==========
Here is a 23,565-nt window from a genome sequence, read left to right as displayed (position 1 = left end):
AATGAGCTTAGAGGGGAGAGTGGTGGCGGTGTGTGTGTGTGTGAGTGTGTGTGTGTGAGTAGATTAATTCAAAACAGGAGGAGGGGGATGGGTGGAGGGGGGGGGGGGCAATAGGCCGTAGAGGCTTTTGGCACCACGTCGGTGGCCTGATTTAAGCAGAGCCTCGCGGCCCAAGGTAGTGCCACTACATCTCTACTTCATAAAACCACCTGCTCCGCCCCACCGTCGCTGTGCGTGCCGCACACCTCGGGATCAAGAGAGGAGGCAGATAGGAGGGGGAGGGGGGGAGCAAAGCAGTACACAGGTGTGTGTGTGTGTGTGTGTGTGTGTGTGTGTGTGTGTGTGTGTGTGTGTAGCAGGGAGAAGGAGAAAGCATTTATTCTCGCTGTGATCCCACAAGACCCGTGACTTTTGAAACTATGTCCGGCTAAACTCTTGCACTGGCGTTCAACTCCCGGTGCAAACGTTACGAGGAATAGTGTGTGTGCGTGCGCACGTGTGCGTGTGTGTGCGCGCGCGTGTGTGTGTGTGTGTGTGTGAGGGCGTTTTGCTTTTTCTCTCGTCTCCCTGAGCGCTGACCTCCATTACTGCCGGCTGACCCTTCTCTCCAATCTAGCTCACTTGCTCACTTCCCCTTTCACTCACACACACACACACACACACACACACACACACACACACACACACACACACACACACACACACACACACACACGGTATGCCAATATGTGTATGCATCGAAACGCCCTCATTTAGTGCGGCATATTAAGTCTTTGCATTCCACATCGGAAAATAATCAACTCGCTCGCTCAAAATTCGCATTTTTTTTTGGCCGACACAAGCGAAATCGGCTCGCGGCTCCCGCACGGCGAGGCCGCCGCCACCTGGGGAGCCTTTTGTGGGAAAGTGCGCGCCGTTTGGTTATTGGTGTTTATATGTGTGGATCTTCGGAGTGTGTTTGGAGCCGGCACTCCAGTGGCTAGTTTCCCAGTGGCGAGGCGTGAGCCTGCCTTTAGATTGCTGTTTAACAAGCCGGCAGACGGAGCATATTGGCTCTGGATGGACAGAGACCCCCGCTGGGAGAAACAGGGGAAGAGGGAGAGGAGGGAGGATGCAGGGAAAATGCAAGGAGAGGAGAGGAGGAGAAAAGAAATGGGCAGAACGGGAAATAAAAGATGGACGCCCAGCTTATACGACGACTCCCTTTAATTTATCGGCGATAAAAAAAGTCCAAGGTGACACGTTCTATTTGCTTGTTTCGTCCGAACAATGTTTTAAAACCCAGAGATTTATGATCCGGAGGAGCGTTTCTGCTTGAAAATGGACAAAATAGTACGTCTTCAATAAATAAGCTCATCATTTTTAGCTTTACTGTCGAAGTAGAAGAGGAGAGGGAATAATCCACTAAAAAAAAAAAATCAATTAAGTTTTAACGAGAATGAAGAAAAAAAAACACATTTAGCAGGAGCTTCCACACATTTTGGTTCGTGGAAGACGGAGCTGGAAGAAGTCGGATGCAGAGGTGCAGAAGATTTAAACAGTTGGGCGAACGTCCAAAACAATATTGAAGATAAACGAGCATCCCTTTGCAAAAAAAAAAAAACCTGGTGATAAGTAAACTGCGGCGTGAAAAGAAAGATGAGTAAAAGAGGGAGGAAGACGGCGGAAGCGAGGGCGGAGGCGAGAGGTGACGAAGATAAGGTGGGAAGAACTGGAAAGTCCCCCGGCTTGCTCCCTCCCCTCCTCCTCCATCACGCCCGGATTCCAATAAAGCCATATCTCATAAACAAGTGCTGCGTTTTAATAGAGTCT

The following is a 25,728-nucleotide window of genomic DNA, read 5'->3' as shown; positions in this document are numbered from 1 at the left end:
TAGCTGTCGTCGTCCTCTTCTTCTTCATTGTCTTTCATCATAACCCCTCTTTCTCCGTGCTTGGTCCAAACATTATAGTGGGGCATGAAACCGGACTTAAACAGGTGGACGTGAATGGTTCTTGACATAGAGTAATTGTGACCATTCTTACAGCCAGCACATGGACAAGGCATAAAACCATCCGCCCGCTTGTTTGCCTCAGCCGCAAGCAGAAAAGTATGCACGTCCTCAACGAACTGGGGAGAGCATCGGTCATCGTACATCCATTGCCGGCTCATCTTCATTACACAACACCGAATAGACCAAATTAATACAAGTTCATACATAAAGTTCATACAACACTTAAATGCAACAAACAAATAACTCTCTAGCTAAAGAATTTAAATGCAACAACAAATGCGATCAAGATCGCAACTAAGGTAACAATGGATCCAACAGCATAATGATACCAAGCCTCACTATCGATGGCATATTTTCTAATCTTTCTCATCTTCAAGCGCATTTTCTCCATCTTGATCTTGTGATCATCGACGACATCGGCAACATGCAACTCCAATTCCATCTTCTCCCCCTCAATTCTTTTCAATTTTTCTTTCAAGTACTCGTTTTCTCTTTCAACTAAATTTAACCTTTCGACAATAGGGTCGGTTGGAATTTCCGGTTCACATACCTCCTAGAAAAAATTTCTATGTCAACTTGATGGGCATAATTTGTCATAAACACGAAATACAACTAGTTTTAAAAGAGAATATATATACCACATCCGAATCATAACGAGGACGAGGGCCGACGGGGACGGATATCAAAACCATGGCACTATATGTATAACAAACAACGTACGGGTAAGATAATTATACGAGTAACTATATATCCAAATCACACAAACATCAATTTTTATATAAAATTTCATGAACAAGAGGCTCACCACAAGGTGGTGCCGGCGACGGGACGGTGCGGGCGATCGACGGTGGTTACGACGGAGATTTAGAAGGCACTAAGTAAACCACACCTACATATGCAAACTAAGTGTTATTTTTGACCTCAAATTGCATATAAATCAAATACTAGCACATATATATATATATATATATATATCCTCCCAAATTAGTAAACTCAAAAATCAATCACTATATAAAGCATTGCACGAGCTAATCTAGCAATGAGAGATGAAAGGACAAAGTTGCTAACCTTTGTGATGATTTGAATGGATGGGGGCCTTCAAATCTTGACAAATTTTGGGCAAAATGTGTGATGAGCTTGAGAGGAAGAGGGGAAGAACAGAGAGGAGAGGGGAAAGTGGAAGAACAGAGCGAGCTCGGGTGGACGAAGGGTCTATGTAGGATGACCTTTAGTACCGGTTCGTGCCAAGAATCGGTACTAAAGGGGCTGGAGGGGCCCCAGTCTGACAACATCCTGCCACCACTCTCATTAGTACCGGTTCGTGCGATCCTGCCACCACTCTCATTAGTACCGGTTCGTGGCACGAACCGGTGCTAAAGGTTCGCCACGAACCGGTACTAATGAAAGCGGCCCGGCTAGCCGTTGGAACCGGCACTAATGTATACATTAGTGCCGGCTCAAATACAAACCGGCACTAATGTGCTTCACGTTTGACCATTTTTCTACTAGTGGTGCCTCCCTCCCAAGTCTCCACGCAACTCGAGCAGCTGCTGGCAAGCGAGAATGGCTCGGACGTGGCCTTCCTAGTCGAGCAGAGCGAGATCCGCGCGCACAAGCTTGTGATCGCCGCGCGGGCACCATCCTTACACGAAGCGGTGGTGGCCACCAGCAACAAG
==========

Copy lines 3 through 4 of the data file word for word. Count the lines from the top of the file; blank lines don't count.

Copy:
The following is a 25,728-nucleotide window of genomic DNA, read 5'->3' as shown; positions in this document are numbered from 1 at the left end:
TAGCTGTCGTCGTCCTCTTCTTCTTCATTGTCTTTCATCATAACCCCTCTTTCTCCGTGCTTGGTCCAAACATTATAGTGGGGCATGAAACCGGACTTAAACAGGTGGACGTGAATGGTTCTTGACATAGAGTAATTGTGACCATTCTTACAGCCAGCACATGGACAAGGCATAAAACCATCCGCCCGCTTGTTTGCCTCAGCCGCAAGCAGAAAAGTATGCACGTCCTCAACGAACTGGGGAGAGCATCGGTCATCGTACATCCATTGCCGGCTCATCTTCATTACACAACACCGAATAGACCAAATTAATACAAGTTCATACATAAAGTTCATACAACACTTAAATGCAACAAACAAATAACTCTCTAGCTAAAGAATTTAAATGCAACAACAAATGCGATCAAGATCGCAACTAAGGTAACAATGGATCCAACAGCATAATGATACCAAGCCTCACTATCGATGGCATATTTTCTAATCTTTCTCATCTTCAAGCGCATTTTCTCCATCTTGATCTTGTGATCATCGACGACATCGGCAACATGCAACTCCAATTCCATCTTCTCCCCCTCAATTCTTTTCAATTTTTCTTTCAAGTACTCGTTTTCTCTTTCAACTAAATTTAACCTTTCGACAATAGGGTCGGTTGGAATTTCCGGTTCACATACCTCCTAGAAAAAATTTCTATGTCAACTTGATGGGCATAATTTGTCATAAACACGAAATACAACTAGTTTTAAAAGAGAATATATATACCACATCCGAATCATAACGAGGACGAGGGCCGACGGGGACGGATATCAAAACCATGGCACTATATGTATAACAAACAACGTACGGGTAAGATAATTATACGAGTAACTATATATCCAAATCACACAAACATCAATTTTTATATAAAATTTCATGAACAAGAGGCTCACCACAAGGTGGTGCCGGCGACGGGACGGTGCGGGCGATCGACGGTGGTTACGACGGAGATTTAGAAGGCACTAAGTAAACCACACCTACATATGCAAACTAAGTGTTATTTTTGACCTCAAATTGCATATAAATCAAATACTAGCACATATATATATATATATATATATATCCTCCCAAATTAGTAAACTCAAAAATCAATCACTATATAAAGCATTGCACGAGCTAATCTAGCAATGAGAGATGAAAGGACAAAGTTGCTAACCTTTGTGATGATTTGAATGGATGGGGGCCTTCAAATCTTGACAAATTTTGGGCAAAATGTGTGATGAGCTTGAGAGGAAGAGGGGAAGAACAGAGAGGAGAGGGGAAAGTGGAAGAACAGAGCGAGCTCGGGTGGACGAAGGGTCTATGTAGGATGACCTTTAGTACCGGTTCGTGCCAAGAATCGGTACTAAAGGGGCTGGAGGGGCCCCAGTCTGACAACATCCTGCCACCACTCTCATTAGTACCGGTTCGTGCGATCCTGCCACCACTCTCATTAGTACCGGTTCGTGGCACGAACCGGTGCTAAAGGTTCGCCACGAACCGGTACTAATGAAAGCGGCCCGGCTAGCCGTTGGAACCGGCACTAATGTATACATTAGTGCCGGCTCAAATACAAACCGGCACTAATGTGCTTCACGTTTGACCATTTTTCTACTAGTGGTGCCTCCCTCCCAAGTCTCCACGCAACTCGAGCAGCTGCTGGCAAGCGAGAATGGCTCGGACGTGGCCTTCCTAGTCGAGCAGAGCGAGATCCGCGCGCACAAGCTTGTGATCGCCGCGCGGGCACCATCCTTACACGAAGCGGTGGTGGCCACCAGCAACAAG